It turned out that this salesman me, who came out of nowhere, was quite capable. I quickly realised that a high percentage of my sales came from women, and so I focused all my energy on them and breezed over dudes. One day I made 15 sales, which was the joint highest anyone ever made. Still, I hated the job.

Though the people I worked with, fellow backpackers from Britain and Ireland, were good fun. By quarter past five we would all be in the working man’s club around the corner, getting sideways looks from regulars, drinking ridiculously cheap drinks, and playing drinking games involving whatever was playing on the jukebox. It’s great how a crappy job in a foreign land can create an instant comradery among a group of strangers.

Primary English teacher. A private school in South Korea hired me to teach American English. Speaking American English is a highly valued skill there because it’s the language of international business.

I remember being so nervous on my first day of teaching that I thought I was going to be sick. Much to my dismay, there was no training and barely any settling-in time. It was freezing cold and I had no warm clothes because I had spent the last year in Australia.

This time I was truly in a foreign land. I couldn’t read anything. I couldn’t understand anyone outside of the school and they couldn’t understand me. I got lost. I got buses going in the wrong direction. Wonderfully, many people I met on the street insisted on helping me, even though we couldn’t understand each other. This kindness from strangers was probably what kept me from quitting.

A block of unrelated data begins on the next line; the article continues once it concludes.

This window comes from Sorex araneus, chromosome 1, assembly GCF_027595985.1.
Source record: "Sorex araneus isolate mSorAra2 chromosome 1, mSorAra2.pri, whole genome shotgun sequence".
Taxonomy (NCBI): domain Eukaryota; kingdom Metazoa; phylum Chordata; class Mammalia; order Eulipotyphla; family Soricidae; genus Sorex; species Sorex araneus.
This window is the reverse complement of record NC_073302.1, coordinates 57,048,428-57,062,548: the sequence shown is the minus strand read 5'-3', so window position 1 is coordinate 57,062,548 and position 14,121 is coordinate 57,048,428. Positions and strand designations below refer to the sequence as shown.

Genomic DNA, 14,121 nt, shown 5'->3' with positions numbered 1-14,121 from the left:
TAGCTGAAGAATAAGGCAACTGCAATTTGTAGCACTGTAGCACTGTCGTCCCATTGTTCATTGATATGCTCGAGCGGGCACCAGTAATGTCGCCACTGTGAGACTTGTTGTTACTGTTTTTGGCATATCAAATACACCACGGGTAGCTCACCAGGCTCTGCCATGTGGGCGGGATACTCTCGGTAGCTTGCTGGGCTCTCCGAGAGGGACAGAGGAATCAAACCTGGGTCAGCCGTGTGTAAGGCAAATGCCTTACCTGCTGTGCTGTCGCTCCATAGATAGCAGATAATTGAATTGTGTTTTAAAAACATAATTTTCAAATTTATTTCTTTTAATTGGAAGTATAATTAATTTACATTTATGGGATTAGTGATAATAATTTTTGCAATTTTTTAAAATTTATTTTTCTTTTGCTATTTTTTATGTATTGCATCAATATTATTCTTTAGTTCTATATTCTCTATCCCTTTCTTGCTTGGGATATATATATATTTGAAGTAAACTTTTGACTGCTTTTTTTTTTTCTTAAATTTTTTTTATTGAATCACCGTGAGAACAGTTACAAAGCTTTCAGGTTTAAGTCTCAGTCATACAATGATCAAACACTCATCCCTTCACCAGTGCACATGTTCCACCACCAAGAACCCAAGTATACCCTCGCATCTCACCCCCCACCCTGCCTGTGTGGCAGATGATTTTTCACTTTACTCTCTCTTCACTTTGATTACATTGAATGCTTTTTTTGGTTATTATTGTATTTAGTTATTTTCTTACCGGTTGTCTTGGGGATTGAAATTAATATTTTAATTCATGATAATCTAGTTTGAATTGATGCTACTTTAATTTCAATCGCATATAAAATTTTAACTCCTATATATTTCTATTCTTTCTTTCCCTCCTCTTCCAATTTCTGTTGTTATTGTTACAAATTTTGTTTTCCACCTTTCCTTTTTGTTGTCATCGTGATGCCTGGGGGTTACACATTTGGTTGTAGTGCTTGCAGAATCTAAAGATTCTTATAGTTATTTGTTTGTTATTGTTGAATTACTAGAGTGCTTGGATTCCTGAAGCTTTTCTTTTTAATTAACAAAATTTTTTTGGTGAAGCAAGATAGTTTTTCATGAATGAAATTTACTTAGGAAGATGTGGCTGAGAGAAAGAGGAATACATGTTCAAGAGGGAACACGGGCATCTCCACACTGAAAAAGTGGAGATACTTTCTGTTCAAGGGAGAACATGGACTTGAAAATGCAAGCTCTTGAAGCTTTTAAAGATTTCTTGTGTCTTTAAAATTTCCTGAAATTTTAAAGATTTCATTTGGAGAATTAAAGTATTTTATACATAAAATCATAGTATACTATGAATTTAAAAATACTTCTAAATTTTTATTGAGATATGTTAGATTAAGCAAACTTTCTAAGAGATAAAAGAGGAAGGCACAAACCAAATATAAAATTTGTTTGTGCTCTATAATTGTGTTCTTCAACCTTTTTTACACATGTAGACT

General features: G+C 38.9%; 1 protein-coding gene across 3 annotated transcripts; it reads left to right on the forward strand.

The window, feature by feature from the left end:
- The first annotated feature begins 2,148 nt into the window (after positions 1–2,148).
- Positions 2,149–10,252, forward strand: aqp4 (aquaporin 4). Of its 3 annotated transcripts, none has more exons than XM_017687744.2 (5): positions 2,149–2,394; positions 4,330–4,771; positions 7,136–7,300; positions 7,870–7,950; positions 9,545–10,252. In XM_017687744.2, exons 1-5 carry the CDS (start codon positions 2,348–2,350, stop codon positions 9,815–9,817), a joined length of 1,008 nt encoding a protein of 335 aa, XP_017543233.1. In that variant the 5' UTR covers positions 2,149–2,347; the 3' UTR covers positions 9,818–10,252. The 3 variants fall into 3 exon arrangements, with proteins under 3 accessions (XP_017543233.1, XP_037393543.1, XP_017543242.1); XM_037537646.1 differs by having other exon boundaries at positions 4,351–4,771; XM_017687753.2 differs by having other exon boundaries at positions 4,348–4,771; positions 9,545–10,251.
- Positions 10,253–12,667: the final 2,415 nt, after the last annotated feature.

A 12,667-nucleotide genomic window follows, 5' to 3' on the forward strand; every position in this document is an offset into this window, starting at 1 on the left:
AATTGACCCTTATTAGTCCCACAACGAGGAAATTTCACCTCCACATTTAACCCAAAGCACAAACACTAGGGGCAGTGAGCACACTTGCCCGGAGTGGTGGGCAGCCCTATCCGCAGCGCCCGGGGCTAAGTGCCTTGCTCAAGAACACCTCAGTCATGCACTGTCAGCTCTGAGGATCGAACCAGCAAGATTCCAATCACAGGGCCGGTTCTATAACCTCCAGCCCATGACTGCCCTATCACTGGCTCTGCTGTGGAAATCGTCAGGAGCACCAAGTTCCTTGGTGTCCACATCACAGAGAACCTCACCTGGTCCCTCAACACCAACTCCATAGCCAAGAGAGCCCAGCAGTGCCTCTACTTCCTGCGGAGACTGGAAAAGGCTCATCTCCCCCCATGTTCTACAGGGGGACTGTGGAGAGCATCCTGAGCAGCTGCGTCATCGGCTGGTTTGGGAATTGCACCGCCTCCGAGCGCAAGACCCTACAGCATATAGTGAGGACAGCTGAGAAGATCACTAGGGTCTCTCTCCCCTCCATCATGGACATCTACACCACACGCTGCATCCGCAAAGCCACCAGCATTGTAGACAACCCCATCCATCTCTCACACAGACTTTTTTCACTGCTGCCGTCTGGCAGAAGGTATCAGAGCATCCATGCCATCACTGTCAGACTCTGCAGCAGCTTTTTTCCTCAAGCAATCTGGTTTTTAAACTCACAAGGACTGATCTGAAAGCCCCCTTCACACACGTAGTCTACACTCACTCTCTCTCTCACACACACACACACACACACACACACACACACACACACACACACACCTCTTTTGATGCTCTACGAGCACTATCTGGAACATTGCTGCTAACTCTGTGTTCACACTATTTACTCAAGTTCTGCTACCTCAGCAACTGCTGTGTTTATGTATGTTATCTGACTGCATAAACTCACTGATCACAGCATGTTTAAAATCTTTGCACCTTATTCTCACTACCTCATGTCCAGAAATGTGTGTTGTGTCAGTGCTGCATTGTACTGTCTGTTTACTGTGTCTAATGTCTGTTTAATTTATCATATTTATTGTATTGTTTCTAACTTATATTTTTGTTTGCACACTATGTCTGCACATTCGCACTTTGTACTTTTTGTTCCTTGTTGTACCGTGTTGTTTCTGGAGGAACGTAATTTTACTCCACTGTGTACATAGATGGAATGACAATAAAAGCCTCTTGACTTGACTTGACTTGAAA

Pushed into a classroom of kids, I was left to die on my feet or survive. I survived. Just. How much the kids actually learned from my classes I don’t know, but we had fun and we had plenty of conversations. I certainly advanced my knowledge of the English language and developed a new-found appreciation for it.

After a while, I got into the swing of things, but it’s not easy to be a good teacher, let alone a great one. That was one thing I learned. I also learned that South Korean kids are expected to learn a lot from a young age. From the age of five, my students were learning three languages.

Many of the older kids were going to Korean school, then English school, then learning a musical instrument in the evening. It seemed to me like they were pushed a little too hard, but they seemed to thrive on it. I was seeing children in a new light.